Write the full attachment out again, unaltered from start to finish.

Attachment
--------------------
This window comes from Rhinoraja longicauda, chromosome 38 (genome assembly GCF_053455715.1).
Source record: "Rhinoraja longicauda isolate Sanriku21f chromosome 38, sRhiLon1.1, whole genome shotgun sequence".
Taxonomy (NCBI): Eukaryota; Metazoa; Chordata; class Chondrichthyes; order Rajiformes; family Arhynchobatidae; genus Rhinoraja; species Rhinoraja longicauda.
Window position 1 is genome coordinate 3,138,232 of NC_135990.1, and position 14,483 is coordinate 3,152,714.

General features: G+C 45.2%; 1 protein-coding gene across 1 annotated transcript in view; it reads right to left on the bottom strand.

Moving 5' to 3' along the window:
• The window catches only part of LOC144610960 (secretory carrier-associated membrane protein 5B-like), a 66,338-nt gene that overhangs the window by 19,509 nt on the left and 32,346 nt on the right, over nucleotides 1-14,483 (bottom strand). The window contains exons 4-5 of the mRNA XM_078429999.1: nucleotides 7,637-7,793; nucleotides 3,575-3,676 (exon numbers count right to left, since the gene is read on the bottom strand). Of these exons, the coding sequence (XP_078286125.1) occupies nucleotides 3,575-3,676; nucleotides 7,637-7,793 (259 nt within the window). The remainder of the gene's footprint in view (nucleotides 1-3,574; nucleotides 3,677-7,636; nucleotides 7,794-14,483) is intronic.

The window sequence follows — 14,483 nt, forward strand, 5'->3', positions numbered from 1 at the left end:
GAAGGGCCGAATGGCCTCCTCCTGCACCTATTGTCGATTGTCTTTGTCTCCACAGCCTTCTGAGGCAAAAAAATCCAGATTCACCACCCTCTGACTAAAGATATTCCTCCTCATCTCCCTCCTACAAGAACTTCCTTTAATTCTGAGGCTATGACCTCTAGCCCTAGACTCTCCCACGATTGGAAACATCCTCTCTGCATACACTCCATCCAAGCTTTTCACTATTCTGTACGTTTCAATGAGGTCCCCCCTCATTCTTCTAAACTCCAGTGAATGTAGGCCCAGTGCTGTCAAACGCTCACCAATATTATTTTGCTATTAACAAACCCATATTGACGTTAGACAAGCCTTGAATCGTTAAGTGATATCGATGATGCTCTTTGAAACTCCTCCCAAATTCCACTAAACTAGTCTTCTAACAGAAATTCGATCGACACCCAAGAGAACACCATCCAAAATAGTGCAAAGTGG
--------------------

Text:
This window comes from Rhinoraja longicauda, chromosome 38 (genome assembly GCF_053455715.1).
Source record: "Rhinoraja longicauda isolate Sanriku21f chromosome 38, sRhiLon1.1, whole genome shotgun sequence".
Taxonomy (NCBI): Eukaryota; Metazoa; Chordata; class Chondrichthyes; order Rajiformes; family Arhynchobatidae; genus Rhinoraja; species Rhinoraja longicauda.
Window position 1 is genome coordinate 3,138,232 of NC_135990.1, and position 14,483 is coordinate 3,152,714.

General features: G+C 45.2%; 1 protein-coding gene across 1 annotated transcript in view; it reads right to left on the bottom strand.

Moving 5' to 3' along the window:
• The window catches only part of LOC144610960 (secretory carrier-associated membrane protein 5B-like), a 66,338-nt gene that overhangs the window by 19,509 nt on the left and 32,346 nt on the right, over nucleotides 1-14,483 (bottom strand). The window contains exons 4-5 of the mRNA XM_078429999.1: nucleotides 7,637-7,793; nucleotides 3,575-3,676 (exon numbers count right to left, since the gene is read on the bottom strand). Of these exons, the coding sequence (XP_078286125.1) occupies nucleotides 3,575-3,676; nucleotides 7,637-7,793 (259 nt within the window). The remainder of the gene's footprint in view (nucleotides 1-3,574; nucleotides 3,677-7,636; nucleotides 7,794-14,483) is intronic.

The window sequence follows — 14,483 nt, forward strand, 5'->3', positions numbered from 1 at the left end:
GAAGGGCCGAATGGCCTCCTCCTGCACCTATTGTCGATTGTCTTTGTCTCCACAGCCTTCTGAGGCAAAAAAATCCAGATTCACCACCCTCTGACTAAAGATATTCCTCCTCATCTCCCTCCTACAAGAACTTCCTTTAATTCTGAGGCTATGACCTCTAGCCCTAGACTCTCCCACGATTGGAAACATCCTCTCTGCATACACTCCATCCAAGCTTTTCACTATTCTGTACGTTTCAATGAGGTCCCCCCTCATTCTTCTAAACTCCAGTGAATGTAGGCCCAGTGCTGTCAAACGCTCACCAATATTATTTTGCTATTAACAAACCCATATTGACGTTAGACAAGCCTTGAATCGTTAAGTGATATCGATGATGCTCTTTGAAACTCCTCCCAAATTCCACTAAACTAGTCTTCTAACAGAAATTCGATCGACACCCAAGAGAACACCATCCAAAATAGTGCAAAGTGG